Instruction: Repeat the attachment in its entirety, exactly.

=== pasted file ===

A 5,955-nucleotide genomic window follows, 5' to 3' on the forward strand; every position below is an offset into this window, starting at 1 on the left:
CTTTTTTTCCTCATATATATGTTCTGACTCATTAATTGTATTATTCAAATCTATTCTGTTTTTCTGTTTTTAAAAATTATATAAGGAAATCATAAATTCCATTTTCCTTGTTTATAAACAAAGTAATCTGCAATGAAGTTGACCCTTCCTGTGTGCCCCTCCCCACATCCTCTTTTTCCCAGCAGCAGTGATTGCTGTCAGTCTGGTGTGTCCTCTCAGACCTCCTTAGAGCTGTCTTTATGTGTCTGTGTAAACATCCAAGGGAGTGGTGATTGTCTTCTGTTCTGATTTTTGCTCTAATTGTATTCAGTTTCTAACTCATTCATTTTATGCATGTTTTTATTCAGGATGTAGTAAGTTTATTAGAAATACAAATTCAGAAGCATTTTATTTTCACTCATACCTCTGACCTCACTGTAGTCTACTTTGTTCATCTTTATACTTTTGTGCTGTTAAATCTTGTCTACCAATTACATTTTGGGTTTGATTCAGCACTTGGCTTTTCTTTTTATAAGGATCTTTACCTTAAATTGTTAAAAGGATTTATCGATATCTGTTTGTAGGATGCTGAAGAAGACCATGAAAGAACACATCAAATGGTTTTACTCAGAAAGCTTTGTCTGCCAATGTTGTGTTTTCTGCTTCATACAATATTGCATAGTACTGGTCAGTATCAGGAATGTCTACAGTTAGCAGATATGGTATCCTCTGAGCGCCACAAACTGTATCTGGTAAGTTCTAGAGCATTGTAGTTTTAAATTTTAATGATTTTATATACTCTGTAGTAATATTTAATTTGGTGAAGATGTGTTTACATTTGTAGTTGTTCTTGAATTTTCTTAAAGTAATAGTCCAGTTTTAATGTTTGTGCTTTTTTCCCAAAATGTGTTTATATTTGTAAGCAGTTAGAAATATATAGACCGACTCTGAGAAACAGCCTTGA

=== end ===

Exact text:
A 5,955-nucleotide genomic window follows, 5' to 3' on the forward strand; every position below is an offset into this window, starting at 1 on the left:
CTTTTTTTCCTCATATATATGTTCTGACTCATTAATTGTATTATTCAAATCTATTCTGTTTTTCTGTTTTTAAAAATTATATAAGGAAATCATAAATTCCATTTTCCTTGTTTATAAACAAAGTAATCTGCAATGAAGTTGACCCTTCCTGTGTGCCCCTCCCCACATCCTCTTTTTCCCAGCAGCAGTGATTGCTGTCAGTCTGGTGTGTCCTCTCAGACCTCCTTAGAGCTGTCTTTATGTGTCTGTGTAAACATCCAAGGGAGTGGTGATTGTCTTCTGTTCTGATTTTTGCTCTAATTGTATTCAGTTTCTAACTCATTCATTTTATGCATGTTTTTATTCAGGATGTAGTAAGTTTATTAGAAATACAAATTCAGAAGCATTTTATTTTCACTCATACCTCTGACCTCACTGTAGTCTACTTTGTTCATCTTTATACTTTTGTGCTGTTAAATCTTGTCTACCAATTACATTTTGGGTTTGATTCAGCACTTGGCTTTTCTTTTTATAAGGATCTTTACCTTAAATTGTTAAAAGGATTTATCGATATCTGTTTGTAGGATGCTGAAGAAGACCATGAAAGAACACATCAAATGGTTTTACTCAGAAAGCTTTGTCTGCCAATGTTGTGTTTTCTGCTTCATACAATATTGCATAGTACTGGTCAGTATCAGGAATGTCTACAGTTAGCAGATATGGTATCCTCTGAGCGCCACAAACTGTATCTGGTAAGTTCTAGAGCATTGTAGTTTTAAATTTTAATGATTTTATATACTCTGTAGTAATATTTAATTTGGTGAAGATGTGTTTACATTTGTAGTTGTTCTTGAATTTTCTTAAAGTAATAGTCCAGTTTTAATGTTTGTGCTTTTTTCCCAAAATGTGTTTATATTTGTAAGCAGTTAGAAATATATAGACCGACTCTGAGAAACAGCCTTGA